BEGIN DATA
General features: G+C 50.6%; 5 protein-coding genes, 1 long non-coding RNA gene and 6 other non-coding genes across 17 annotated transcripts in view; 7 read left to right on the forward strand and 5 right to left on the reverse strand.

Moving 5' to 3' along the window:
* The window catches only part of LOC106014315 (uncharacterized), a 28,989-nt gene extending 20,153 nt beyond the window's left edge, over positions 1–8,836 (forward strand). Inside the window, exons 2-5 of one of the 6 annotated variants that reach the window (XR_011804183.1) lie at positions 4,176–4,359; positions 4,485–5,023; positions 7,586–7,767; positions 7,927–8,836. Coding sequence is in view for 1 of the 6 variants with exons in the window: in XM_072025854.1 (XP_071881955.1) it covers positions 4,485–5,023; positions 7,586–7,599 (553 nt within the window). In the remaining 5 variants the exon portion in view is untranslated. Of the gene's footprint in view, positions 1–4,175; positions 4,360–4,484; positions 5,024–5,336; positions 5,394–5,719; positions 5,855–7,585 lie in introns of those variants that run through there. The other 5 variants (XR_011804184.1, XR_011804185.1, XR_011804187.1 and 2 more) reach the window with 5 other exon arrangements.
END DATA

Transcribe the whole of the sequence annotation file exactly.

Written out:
General features: G+C 50.6%; 5 protein-coding genes, 1 long non-coding RNA gene and 6 other non-coding genes across 17 annotated transcripts in view; 7 read left to right on the forward strand and 5 right to left on the reverse strand.

Moving 5' to 3' along the window:
* The window catches only part of LOC106014315 (uncharacterized), a 28,989-nt gene extending 20,153 nt beyond the window's left edge, over positions 1–8,836 (forward strand). Inside the window, exons 2-5 of one of the 6 annotated variants that reach the window (XR_011804183.1) lie at positions 4,176–4,359; positions 4,485–5,023; positions 7,586–7,767; positions 7,927–8,836. Coding sequence is in view for 1 of the 6 variants with exons in the window: in XM_072025854.1 (XP_071881955.1) it covers positions 4,485–5,023; positions 7,586–7,599 (553 nt within the window). In the remaining 5 variants the exon portion in view is untranslated. Of the gene's footprint in view, positions 1–4,175; positions 4,360–4,484; positions 5,024–5,336; positions 5,394–5,719; positions 5,855–7,585 lie in introns of those variants that run through there. The other 5 variants (XR_011804184.1, XR_011804185.1, XR_011804187.1 and 2 more) reach the window with 5 other exon arrangements.